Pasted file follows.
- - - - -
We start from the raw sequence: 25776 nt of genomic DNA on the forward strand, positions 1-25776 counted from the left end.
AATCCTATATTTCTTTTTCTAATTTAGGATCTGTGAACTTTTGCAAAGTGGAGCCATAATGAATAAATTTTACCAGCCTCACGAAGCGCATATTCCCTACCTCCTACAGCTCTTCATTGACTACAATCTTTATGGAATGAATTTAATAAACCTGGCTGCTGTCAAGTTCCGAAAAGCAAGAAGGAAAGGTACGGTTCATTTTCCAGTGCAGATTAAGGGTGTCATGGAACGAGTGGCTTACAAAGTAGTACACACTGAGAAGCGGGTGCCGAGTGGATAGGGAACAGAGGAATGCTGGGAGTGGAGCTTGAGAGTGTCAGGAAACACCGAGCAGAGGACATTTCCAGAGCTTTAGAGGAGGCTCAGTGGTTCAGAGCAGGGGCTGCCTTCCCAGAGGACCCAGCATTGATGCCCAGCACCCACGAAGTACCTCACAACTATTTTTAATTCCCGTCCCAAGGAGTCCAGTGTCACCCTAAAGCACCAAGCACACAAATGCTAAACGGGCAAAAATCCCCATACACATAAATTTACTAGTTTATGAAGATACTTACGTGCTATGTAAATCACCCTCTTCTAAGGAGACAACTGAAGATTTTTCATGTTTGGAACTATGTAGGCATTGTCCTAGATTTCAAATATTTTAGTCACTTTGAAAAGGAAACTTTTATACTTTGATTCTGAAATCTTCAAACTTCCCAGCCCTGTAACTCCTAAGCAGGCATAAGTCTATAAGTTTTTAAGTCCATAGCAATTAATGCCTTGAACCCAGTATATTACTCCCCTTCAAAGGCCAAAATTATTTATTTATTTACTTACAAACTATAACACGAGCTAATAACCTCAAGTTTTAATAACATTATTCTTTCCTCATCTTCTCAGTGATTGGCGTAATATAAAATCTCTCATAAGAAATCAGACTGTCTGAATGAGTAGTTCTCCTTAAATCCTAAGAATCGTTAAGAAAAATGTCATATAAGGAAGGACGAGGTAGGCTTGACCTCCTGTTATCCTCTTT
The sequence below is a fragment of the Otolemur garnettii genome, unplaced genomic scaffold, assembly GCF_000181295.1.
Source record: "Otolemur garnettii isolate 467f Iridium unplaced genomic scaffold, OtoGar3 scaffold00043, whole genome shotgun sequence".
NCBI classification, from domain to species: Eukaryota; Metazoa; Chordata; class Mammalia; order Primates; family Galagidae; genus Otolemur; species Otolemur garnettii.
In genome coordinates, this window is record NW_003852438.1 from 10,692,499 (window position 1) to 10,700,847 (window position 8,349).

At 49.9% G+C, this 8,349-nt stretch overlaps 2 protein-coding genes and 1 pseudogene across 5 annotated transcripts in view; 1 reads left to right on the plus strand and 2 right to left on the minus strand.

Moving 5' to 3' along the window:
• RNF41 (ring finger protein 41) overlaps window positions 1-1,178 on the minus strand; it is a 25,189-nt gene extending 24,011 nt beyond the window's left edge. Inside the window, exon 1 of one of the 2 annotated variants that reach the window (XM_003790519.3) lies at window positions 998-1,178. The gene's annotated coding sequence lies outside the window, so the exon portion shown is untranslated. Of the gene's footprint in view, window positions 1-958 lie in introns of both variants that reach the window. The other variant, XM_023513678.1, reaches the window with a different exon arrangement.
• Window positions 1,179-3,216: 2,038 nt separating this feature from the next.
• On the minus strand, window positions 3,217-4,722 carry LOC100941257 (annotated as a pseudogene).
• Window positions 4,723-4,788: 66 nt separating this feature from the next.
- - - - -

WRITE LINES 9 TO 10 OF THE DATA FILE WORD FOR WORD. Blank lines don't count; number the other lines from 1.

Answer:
• RNF41 (ring finger protein 41) overlaps window positions 1-1,178 on the minus strand; it is a 25,189-nt gene extending 24,011 nt beyond the window's left edge. Inside the window, exon 1 of one of the 2 annotated variants that reach the window (XM_003790519.3) lies at window positions 998-1,178. The gene's annotated coding sequence lies outside the window, so the exon portion shown is untranslated. Of the gene's footprint in view, window positions 1-958 lie in introns of both variants that reach the window. The other variant, XM_023513678.1, reaches the window with a different exon arrangement.
• Window positions 1,179-3,216: 2,038 nt separating this feature from the next.